EDITORIAL: Smoking out wood burners

Where there’s smoke, there’s fire. And when it’s smoke from a wood stove, a bit of heat, as well.

Winter’s arrival on Vancouver Island has brought with it the annual critique of particulate pollution — particularly from wood-burning stoves and furnaces still used to heat many homes in Parksville Qualicum Beach and across the Island.

It may seem the more vehement and vocal critics of the health risks associated with wood smoke are crying that the sky is falling. What they’re really saying is that dangerous byproducts of wood burning are falling from the sky.

They’re not alone.

Island Health medical health officer Paul Hasselback has shared dire statistics and confirmed that Island communities would be well-served to wean themselves from wood in the interest of public health.

And now the government of British Columbia has come down on the same side of the argument. The Ministry of Environment and Climate Change Strategy has announced a new incentive program to coax wood stove users to switch to other forms of home heating, including electric heat pumps, gas or propane stoves or pellet-burning stoves.

The program is an expansion of the province’s 11-year-old wood stove exchange program, which provided rebates for those who exchange their old, inefficient wood stoves for newer, cleaner-burning models. Under the program announced last week, the wood stove rebate remains, but the dollar amount jumps for those willing to scrap wood altogether.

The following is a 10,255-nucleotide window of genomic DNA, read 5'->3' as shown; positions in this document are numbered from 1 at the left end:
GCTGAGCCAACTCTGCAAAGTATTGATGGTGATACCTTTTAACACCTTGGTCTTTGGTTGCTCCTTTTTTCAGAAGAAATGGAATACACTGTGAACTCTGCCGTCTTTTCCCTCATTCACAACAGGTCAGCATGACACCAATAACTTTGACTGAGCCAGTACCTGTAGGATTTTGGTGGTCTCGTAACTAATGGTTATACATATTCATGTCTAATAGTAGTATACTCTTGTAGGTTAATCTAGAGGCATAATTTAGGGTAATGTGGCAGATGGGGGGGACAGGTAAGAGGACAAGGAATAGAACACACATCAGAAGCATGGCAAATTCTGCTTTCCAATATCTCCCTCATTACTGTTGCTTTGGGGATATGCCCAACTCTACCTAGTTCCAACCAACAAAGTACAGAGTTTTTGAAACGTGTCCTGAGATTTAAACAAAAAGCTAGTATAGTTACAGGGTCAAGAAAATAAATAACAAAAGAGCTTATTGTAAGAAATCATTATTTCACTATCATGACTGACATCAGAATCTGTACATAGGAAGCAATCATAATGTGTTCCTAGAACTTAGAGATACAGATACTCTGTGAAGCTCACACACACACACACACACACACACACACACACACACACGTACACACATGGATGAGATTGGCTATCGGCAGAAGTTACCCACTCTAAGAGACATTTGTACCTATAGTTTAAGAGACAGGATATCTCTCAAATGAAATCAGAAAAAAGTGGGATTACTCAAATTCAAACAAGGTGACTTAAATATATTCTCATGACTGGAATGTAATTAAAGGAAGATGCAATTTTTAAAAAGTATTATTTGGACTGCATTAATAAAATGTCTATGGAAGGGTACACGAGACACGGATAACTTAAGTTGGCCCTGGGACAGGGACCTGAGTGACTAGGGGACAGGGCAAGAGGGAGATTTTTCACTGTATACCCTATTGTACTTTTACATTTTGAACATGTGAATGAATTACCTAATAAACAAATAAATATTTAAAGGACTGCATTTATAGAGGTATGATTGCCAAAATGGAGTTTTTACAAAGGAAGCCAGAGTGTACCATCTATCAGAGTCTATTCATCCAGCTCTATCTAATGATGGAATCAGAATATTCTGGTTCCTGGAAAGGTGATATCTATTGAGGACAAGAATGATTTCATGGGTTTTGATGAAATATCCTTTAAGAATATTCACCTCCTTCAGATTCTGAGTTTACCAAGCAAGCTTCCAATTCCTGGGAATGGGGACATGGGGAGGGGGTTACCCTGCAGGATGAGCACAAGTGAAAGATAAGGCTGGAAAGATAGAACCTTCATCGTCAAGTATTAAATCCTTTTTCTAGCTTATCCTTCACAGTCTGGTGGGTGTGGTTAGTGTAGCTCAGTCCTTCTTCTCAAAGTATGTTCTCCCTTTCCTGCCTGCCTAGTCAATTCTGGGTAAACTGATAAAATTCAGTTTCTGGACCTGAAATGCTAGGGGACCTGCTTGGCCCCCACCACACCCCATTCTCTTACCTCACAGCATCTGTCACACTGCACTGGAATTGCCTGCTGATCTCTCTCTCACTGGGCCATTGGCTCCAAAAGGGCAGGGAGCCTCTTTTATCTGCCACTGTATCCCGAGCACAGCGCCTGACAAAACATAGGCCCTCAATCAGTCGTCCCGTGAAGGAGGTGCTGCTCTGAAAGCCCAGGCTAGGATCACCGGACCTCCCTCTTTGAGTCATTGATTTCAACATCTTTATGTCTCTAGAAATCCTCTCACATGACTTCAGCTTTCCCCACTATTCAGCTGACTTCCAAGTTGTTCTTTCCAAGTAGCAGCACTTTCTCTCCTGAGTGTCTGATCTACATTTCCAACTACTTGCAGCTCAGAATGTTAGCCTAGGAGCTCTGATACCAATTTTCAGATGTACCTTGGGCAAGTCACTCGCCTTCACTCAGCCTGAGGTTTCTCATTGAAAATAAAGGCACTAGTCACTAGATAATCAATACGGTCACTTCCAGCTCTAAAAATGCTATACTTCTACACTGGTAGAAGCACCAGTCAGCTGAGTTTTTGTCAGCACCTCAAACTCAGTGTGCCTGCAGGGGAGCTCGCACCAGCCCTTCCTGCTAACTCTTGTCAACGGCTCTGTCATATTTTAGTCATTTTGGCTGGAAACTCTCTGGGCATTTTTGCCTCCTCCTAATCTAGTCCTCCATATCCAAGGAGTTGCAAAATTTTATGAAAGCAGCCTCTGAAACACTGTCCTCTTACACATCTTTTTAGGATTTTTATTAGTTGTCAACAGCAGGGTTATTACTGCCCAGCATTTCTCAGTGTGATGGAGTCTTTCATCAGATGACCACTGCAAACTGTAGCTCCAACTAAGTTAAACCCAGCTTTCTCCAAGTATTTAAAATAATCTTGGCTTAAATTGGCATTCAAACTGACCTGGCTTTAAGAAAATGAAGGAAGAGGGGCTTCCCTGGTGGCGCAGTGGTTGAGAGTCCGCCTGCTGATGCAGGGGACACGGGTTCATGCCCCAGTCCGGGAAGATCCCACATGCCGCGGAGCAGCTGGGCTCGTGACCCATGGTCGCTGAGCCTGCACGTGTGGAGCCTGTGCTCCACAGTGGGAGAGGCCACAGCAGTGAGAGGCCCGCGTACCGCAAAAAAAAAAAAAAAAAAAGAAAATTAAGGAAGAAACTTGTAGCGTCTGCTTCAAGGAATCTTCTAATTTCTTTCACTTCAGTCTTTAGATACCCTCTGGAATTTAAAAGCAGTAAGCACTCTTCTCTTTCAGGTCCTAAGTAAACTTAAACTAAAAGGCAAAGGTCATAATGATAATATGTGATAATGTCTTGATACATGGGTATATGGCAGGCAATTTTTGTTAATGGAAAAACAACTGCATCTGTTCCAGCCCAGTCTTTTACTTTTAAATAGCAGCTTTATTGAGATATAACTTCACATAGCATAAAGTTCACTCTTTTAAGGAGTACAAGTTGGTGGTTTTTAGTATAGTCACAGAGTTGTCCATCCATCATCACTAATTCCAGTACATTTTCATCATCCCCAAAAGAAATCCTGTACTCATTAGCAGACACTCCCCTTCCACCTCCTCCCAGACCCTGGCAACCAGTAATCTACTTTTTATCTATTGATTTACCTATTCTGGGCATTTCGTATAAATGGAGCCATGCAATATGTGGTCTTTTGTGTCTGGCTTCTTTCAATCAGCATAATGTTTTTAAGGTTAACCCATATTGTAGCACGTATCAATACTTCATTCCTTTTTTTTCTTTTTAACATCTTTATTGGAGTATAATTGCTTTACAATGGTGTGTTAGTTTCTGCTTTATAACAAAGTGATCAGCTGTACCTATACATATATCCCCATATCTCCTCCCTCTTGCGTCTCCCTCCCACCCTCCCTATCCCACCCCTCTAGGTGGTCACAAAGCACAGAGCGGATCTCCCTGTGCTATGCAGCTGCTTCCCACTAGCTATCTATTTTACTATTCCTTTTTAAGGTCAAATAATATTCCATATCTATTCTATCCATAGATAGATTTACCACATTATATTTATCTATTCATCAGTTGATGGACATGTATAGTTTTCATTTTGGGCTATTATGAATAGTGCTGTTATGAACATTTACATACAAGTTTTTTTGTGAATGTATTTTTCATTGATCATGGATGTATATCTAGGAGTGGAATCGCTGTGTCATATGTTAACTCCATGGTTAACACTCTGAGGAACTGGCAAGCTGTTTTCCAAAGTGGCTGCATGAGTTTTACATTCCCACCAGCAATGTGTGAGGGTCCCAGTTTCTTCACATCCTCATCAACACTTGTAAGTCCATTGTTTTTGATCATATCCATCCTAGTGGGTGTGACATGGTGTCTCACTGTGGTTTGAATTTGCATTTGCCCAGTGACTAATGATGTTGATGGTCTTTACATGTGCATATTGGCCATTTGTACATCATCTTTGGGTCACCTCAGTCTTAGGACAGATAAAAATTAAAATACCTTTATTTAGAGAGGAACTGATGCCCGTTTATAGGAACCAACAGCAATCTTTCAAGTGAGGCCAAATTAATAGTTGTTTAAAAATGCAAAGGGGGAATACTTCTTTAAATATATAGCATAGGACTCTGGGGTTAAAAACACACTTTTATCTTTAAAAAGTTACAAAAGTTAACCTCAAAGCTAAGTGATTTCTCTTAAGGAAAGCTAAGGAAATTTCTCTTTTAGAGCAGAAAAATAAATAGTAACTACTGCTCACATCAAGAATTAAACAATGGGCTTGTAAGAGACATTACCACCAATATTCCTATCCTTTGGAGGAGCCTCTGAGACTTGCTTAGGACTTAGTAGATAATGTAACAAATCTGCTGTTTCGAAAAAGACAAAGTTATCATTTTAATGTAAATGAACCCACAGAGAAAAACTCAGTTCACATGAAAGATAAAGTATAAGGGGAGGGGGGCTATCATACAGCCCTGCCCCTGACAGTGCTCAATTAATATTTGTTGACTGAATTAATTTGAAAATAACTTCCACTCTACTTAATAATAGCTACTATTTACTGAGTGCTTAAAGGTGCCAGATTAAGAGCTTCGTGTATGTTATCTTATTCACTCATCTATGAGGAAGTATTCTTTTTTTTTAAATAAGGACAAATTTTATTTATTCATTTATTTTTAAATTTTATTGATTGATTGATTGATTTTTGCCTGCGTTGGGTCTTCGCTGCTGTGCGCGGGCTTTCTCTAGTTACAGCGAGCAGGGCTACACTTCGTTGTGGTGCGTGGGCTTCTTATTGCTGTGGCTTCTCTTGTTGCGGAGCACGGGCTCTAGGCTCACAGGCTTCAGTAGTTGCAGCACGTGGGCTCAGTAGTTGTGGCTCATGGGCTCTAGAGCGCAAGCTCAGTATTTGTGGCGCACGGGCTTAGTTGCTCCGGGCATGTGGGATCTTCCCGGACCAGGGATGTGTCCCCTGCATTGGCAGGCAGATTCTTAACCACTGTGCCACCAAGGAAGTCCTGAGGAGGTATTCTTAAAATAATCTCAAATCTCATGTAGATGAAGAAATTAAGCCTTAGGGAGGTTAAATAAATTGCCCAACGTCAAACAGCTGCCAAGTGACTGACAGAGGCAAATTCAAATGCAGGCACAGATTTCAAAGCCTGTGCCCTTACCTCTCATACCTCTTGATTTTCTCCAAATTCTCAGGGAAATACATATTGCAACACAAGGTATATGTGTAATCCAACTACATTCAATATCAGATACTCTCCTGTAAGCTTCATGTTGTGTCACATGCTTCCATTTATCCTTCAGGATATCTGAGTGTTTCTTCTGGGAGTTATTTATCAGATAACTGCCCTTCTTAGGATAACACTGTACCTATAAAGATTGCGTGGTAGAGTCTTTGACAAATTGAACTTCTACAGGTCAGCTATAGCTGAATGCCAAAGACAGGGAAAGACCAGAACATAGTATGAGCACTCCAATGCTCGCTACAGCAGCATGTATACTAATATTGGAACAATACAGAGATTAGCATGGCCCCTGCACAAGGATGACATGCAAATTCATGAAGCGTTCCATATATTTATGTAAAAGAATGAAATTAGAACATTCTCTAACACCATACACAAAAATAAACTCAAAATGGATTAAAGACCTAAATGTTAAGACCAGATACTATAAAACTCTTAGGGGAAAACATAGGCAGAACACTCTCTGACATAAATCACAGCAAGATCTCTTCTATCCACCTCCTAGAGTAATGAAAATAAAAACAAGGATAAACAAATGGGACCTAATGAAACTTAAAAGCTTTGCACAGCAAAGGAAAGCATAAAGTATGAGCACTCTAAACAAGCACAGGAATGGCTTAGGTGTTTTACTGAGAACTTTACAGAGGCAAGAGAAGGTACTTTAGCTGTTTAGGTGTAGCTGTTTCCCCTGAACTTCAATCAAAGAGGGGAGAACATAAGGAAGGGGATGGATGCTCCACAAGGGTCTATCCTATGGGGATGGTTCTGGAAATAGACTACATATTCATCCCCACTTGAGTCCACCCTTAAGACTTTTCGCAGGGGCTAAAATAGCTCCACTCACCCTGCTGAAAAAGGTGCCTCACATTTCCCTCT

Since the earliest humans discovered the benefits of fire, wood has been used as a heating source. While technological advances over the centuries shifted large-scale energy sources to everything from coal and whale oil to electricity, fuel oil, natural gas and even nuclear power, many societies with easy and abundant access to wood continue to burn it.

And it is hardly more abundant and easy to gather than here on Vancouver Island.

Any eventual shift away from wood burning is likely to be a long-term project combining education, municipal or higher government bylaws and regulations, and incentives of the type rolled out by the B.C. government last week.

In the meantime, the least we can do is to take steps to mitigate the potential and actual risks of particulate-producing appliances. In addition to the government program, other incentives for exchanges or upgrades may be offered by BC Hydro, Fortis and even some manufacturers.

Even if it’s simply a matter of exchanging that old, inefficient stove for a newer, cleaner-burning model, you can save money and/or time on wood gathering while improving your home’s heat and air quality. And helping all of us breathe a little easier.

— Parksville Qualicum Beach News

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